by Kyle Sammin
Friday, 14
January 2022
Analysis
17:21

What the Supreme Court’s vaccine mandate ruling means

It is a big blow for the Biden administration
by Kyle Sammin
Credit: Getty

In a 6–3 decision yesterday, the Supreme Court suspended the Biden administration’s attempt to force a vaccine-or-weekly-test mandate on businesses that employ 100 or more workers.

The ruling was not directly on the merits of the case, but on whether the emergency regulation issued by the Occupational Safety and Health Administration (OSHA) should be suspended while court challenges proceed against it. That said, part of the court’s consideration in such a ruling is whether the underlying claim is likely to succeed. In ruling that it is likely to succeed, the majority signals that when they do finally hear the case, the administration will likely lose.

The opinion in NFIB v. OSHA noted that OSHA’s rarely invoked “emergency temporary standards” had been used just nine times since the law enabling them was passed in 1970, and never for anything like a vaccine mandate. Nor is that sort of sweeping power implied by the law’s text, the court said.

“We expect Congress to speak clearly when authorizing an agency to exercise powers of vast economic and political significance,” they said. In this case, the court could find no such delegation by the legislature. “The Act empowers the Secretary to set workplace safety standards,” they wrote, “not broad public health measures.”

The holding was issued per curiam — that is, it has no named author — with three liberal justices dissenting: Stephen Breyer, Sonia Sotomayor, and Elena Kagan. Justices Neil Gorsuch, Clarence Thomas, and Samuel Alito concurred separately to note that “Congress has chosen not to afford OSHA — or any federal agency — the authority to issue a vaccine mandate.” Based on that and other factors, they would hold that even if “the statutory subsection the agency cites really did endow OSHA with the power it asserts, that law would likely constitute an unconstitutional delegation of legislative authority.”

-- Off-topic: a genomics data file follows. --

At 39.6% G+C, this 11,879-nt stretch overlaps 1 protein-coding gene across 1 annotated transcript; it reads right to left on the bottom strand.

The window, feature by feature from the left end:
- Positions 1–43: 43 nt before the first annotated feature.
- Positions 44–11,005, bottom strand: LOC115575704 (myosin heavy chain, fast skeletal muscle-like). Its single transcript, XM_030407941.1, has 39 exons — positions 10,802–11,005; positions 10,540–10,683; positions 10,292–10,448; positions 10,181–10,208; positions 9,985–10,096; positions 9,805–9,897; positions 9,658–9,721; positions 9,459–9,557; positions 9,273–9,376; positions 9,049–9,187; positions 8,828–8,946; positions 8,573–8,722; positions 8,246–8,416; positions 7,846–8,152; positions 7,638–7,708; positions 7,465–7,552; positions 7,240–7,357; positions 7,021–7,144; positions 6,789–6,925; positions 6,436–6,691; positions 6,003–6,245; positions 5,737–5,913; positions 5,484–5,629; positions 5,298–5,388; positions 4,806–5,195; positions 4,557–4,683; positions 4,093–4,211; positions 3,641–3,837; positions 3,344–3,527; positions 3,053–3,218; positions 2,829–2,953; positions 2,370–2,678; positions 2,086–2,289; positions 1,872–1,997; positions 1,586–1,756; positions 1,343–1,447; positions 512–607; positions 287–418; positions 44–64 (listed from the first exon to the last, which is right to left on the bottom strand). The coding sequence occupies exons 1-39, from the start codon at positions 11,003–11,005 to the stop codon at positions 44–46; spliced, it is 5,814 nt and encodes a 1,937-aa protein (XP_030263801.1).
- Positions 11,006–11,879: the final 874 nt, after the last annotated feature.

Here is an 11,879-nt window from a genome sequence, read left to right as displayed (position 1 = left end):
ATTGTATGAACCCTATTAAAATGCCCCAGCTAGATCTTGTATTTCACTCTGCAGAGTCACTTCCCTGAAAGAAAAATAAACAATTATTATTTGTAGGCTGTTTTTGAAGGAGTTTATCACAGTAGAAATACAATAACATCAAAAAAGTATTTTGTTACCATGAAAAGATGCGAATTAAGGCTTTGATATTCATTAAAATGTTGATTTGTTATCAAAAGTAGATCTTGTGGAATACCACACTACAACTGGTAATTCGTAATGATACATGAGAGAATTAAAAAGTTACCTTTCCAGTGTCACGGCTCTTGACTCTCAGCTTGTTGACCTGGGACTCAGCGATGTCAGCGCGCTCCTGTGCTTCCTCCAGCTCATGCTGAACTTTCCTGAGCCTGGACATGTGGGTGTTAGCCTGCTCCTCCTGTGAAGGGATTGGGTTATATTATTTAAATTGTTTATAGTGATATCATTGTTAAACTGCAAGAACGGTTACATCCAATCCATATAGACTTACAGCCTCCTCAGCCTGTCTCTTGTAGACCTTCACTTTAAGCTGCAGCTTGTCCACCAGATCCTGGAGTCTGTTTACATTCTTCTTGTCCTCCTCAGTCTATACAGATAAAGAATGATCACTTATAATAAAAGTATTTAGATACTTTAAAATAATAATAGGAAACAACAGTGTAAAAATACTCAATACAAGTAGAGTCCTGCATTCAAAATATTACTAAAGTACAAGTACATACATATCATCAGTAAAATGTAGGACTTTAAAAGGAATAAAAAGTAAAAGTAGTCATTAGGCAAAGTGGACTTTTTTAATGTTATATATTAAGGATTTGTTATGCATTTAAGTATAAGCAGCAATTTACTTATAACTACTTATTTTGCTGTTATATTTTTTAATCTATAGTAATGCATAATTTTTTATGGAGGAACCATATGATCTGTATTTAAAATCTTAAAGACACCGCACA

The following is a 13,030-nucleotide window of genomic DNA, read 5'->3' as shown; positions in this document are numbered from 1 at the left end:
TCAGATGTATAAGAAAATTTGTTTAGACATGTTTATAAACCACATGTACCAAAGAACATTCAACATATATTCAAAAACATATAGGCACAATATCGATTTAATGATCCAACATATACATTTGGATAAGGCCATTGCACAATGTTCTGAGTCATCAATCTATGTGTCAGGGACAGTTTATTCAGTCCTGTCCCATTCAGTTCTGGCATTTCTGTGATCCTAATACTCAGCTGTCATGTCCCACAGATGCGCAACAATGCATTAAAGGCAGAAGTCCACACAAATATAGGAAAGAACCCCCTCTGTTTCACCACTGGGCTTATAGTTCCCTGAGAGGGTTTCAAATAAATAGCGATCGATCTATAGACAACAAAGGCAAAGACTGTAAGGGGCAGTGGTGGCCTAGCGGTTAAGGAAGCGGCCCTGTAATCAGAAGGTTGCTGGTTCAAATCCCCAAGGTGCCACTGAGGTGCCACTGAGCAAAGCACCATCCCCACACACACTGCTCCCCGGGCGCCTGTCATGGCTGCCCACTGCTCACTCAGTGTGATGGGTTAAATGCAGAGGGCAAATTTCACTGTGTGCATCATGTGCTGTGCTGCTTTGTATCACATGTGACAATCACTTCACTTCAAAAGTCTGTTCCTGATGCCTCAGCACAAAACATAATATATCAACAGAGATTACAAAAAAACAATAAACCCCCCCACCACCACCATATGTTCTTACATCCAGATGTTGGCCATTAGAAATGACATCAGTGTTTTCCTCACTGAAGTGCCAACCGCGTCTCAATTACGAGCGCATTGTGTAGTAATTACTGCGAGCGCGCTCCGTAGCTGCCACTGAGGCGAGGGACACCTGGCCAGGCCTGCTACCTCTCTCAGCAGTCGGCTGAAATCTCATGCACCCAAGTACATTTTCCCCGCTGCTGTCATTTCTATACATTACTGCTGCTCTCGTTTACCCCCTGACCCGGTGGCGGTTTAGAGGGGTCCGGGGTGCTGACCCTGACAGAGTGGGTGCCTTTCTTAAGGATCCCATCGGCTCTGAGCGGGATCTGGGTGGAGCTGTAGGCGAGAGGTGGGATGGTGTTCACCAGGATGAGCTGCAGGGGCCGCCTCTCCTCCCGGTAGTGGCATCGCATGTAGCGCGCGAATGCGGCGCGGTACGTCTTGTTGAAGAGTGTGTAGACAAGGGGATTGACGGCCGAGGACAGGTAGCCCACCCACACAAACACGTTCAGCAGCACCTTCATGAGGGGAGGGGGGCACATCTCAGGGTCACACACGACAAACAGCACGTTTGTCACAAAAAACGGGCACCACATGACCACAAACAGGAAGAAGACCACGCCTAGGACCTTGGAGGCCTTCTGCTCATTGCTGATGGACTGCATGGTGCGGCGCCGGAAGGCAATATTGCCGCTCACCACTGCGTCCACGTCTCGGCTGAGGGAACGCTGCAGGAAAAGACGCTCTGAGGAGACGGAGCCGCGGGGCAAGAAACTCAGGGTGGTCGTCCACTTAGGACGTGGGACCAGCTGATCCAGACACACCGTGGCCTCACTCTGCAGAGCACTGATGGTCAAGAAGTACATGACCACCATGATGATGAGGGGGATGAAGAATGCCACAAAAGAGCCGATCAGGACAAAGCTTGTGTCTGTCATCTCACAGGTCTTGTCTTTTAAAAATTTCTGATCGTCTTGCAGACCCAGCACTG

The court did deliver a partial victory to the administration yesterday, too, in the case of Biden v. Missouri. There the court held in a 5–4 unsigned opinion that a similar mandate that applies to workers at healthcare facilities participating in the Medicare and Medicaid programmes should remain in effect. Reasoning that the government has a longstanding practice of issuing regulations to ensure the health and safety of patients in such facilities, the majority held that the rule issued by the Health and Human Services Secretary “falls within the authorities that Congress has conferred upon him.”

Biden came to office insisting that the federal government would not make Covid-19 vaccination mandatory. In December 2020, he told reporters he would do everything in his power to encourage vaccination but could not force it upon unwilling Americans. A few months later, Press Secretary Jen Psaki confirmed that policy, saying in March 2021 that there would be “no federal mandate requiring everyone to obtain a single vaccination credential.” On July 29, Biden said: “It’s still a question whether the federal government can mandate the whole country.”